Chimes at Midnight (Falstaff), 1965
Dir: Orson Welles
September 22, 2009
When people talk about Orson Welles, they always talk about Citizen Kane (1941). I understand why, and yet, I can't find myself being pulled into it again after seeing it a couple of times now. It's just not really for me. What I can't understand, after seeing this, is how Chimes at Midnight has no US release of any kind, and is not even talked about that much. It's so fucking good. I'm going to say that it's the best thing that Welles ever did.
It's a condensing of 5 different Shakespeare plays (Henry IV pts. 1 + 2, Henry V, Richard II, The Merry Wives of Windsor) that, as the alternate title suggest, focuses on the character of Sir John Falstaff, played by Orson Welles. It's really bizarre watching this right after Macbeth (1948). Where Welles was always a large man, here he is so obese, it's almost sad. The only thing you can possibly find cheerful about his role is that it makes him perfect to play the part. In a way, it is slightly parallel to the story of Welles' career as well, of a fat, jovial "knight" who has the admiration and friendship of the young prince Hal (Kieth Baxter), only to have his heart broken when the now king Henry V spurns their comradeship in favor of royal duties. The acting was a surprise, for as hammy as Welles' productions can be sometimes (especially when he was never really that interested in the story), here it is kept to the bare minimum, well at least as far a Shakespeare production. John Gielgud as a guilty Henry IV is awesome, as any stage vet should be. Baxter is also equally great, moving between the mischievous prankster and the melancholy son who knows that soon the good times must end. As the fiery Henry "Hotspur" Percy, Norman Rodway plays the role with great abandon, just like the character who throws away everything for that one shot at the crown. Like any good Shakespeare production you've seen, there really is no bad acting in this, and seeing as though Welles was so passionate about the project, you really couldn't expect anything less.
As good as everyone else is, Welles really steals every scene he is in. Like any great film, it pulls you this way and that, and Welles is there all the way. From boasting that he should be made either an earl or a duke after presenting the body of Hotspur to Henry IV (who was not killed by Falstaff, but by Prince Hal) or to protesting that at least 8 (or was it 12?) men had accosted him after a robbery (when it had been just been two, Prince Hal and Ned in a prank), Welles is incredibly funny, even with the archaic language. Underneath it all though is that never-ending sadness that comes out from time to time ("There are only three good men unhanged in England, and one of them is fat and grows old..."). His reminisces with Master Shallow about "good times" always bring home the hard fact that despite all the laughs and boasts, Falstaff knows that he is getting old and must die soon. The most poignant moment in the film of course is at Henry V's coronation, when an ecstatic Falstaff bursts through the crowd to cry, "God save you, little one! God save the King!" A sober Henry then claims, "I know thee not, old man." The look on Welles' face is almost unbearable after he hears the rebukes of his young prince, and his equally pathetic boasts afterward that the king was just playing a front for the court are equally hollow and infinitely sad. This scene can be taken into context by watching Kenneth Branagh's Henry V (1989), which has the same scene in flashback mode but, in my opinion, it's not nearly as effective. That movie is nevertheless, upon reflection, hugely influenced by this film.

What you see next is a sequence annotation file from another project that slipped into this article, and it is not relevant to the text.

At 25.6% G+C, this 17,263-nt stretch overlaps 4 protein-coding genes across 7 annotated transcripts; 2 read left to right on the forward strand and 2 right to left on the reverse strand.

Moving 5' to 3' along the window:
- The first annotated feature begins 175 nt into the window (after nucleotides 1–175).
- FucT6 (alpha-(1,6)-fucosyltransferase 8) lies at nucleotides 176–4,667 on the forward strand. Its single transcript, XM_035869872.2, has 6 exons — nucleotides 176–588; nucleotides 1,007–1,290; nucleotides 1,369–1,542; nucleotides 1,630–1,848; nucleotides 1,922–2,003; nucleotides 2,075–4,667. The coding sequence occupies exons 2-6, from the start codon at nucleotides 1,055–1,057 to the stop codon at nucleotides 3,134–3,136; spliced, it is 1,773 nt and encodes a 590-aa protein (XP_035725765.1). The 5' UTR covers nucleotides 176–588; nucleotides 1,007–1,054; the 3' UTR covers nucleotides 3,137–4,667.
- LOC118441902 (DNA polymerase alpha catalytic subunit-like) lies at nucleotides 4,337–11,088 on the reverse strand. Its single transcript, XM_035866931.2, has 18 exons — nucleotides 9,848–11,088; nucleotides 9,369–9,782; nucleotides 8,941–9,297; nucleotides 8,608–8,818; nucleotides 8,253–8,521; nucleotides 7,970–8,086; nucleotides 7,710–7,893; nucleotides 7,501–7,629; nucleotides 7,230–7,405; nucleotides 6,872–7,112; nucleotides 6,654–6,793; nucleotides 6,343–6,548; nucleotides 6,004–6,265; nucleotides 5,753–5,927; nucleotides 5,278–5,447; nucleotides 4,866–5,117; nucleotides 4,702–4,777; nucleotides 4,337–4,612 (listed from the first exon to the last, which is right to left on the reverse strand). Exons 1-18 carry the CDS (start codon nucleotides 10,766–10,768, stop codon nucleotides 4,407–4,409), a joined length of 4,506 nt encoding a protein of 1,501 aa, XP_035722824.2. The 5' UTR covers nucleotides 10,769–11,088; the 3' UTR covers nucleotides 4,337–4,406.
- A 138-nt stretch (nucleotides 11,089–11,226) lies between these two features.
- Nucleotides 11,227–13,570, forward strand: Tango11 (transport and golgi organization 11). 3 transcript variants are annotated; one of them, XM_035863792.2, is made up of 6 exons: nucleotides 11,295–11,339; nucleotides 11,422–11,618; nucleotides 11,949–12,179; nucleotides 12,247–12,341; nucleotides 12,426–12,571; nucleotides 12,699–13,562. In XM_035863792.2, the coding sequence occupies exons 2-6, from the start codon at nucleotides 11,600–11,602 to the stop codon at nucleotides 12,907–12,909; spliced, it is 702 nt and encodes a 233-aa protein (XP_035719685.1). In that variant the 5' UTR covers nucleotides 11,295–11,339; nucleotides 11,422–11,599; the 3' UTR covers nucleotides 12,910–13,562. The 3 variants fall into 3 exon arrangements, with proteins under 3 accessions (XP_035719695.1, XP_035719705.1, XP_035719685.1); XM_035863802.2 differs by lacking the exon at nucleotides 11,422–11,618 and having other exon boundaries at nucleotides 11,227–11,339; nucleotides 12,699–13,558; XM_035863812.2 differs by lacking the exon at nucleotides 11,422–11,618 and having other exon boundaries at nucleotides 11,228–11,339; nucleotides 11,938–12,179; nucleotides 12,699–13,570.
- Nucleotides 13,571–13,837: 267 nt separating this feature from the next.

Of primary interest to film buffs in in regards to the technical aspects, apart from Welles' usual stunning visual poetry, is the climactic Battle of Shrewsbury, in which Prince Harry must ride next to his father and take on his responsibility as the Prince of Wales. The battle is shot in a familiar way that people will recognize today, but only because it has been copied by so many (in particular, Braveheart (1995)). You are taken right into the action, which is earthy and brutal, and by the end, when tired knights are falling over each other in the mud, you understand why. It's a breathless experience. Like modern film battle scenes that employ the same technique, it suffers from some shaky shots that makes what is being shown you hard to make out, but Welles pulls back from time-to-time to focus on some interesting things. This, along with watching the cowardly Falstaff skulk in the trees avoiding battle and making more false boasts ("Give me leave to breathe a while...I have paid Percy; I have made him sore!") combined with all the rolling fog and atmosphere (the low-budget soundtrack is very cheesy, though effective in it's own way) makes for one of the greatest battle sequences ever, hands down.
It never seems Welles' intention to be stodgily “faithful” to the text by eliminating his own voice from the creation. Chimes at Midnight, like Othello (1952), is all about Shakespeare, and all about Welles, simultaneously, whereas Macbeth (1948) was stuck in a world that couldn't really realize either and looked artificial (while still pulling off a great deal). His efforts to render Shakespeare's work in filmic terms is considerably more imaginative than say, an Olivier production, whose attempts at cinema (I don't know if you've seen any), which are generally favored in mainstream canons, seem limited to “I think Shakespeare would have a close-up here,” or the like, but the man was never really a director with a visual eye. A great actor for sure, though, who made some decent films, but you can't really say more than that. Chimes at Midnight is everything those films are not: brutish, earthy, messy, and also fraught with emotion. This has skyrocketed into my favorite films list. Watch this badboy when you can!